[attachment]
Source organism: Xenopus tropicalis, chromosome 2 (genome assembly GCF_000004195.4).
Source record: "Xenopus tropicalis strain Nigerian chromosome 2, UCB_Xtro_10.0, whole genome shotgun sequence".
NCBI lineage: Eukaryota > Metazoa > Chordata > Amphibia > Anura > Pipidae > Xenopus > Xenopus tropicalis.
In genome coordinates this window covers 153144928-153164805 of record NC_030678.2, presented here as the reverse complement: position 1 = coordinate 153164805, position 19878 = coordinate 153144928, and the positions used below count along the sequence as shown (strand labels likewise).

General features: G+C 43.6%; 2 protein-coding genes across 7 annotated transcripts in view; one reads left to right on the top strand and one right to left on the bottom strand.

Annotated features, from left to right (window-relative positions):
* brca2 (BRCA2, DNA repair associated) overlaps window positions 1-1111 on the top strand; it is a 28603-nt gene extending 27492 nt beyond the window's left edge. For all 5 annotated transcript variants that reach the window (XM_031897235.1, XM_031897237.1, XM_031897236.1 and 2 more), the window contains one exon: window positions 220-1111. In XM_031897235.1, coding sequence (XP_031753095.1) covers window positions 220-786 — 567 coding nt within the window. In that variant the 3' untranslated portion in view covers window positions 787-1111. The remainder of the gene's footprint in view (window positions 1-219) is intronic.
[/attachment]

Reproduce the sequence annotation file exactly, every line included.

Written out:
Source organism: Xenopus tropicalis, chromosome 2 (genome assembly GCF_000004195.4).
Source record: "Xenopus tropicalis strain Nigerian chromosome 2, UCB_Xtro_10.0, whole genome shotgun sequence".
NCBI lineage: Eukaryota > Metazoa > Chordata > Amphibia > Anura > Pipidae > Xenopus > Xenopus tropicalis.
In genome coordinates this window covers 153144928-153164805 of record NC_030678.2, presented here as the reverse complement: position 1 = coordinate 153164805, position 19878 = coordinate 153144928, and the positions used below count along the sequence as shown (strand labels likewise).

General features: G+C 43.6%; 2 protein-coding genes across 7 annotated transcripts in view; one reads left to right on the top strand and one right to left on the bottom strand.

Annotated features, from left to right (window-relative positions):
* brca2 (BRCA2, DNA repair associated) overlaps window positions 1-1111 on the top strand; it is a 28603-nt gene extending 27492 nt beyond the window's left edge. For all 5 annotated transcript variants that reach the window (XM_031897235.1, XM_031897237.1, XM_031897236.1 and 2 more), the window contains one exon: window positions 220-1111. In XM_031897235.1, coding sequence (XP_031753095.1) covers window positions 220-786 — 567 coding nt within the window. In that variant the 3' untranslated portion in view covers window positions 787-1111. The remainder of the gene's footprint in view (window positions 1-219) is intronic.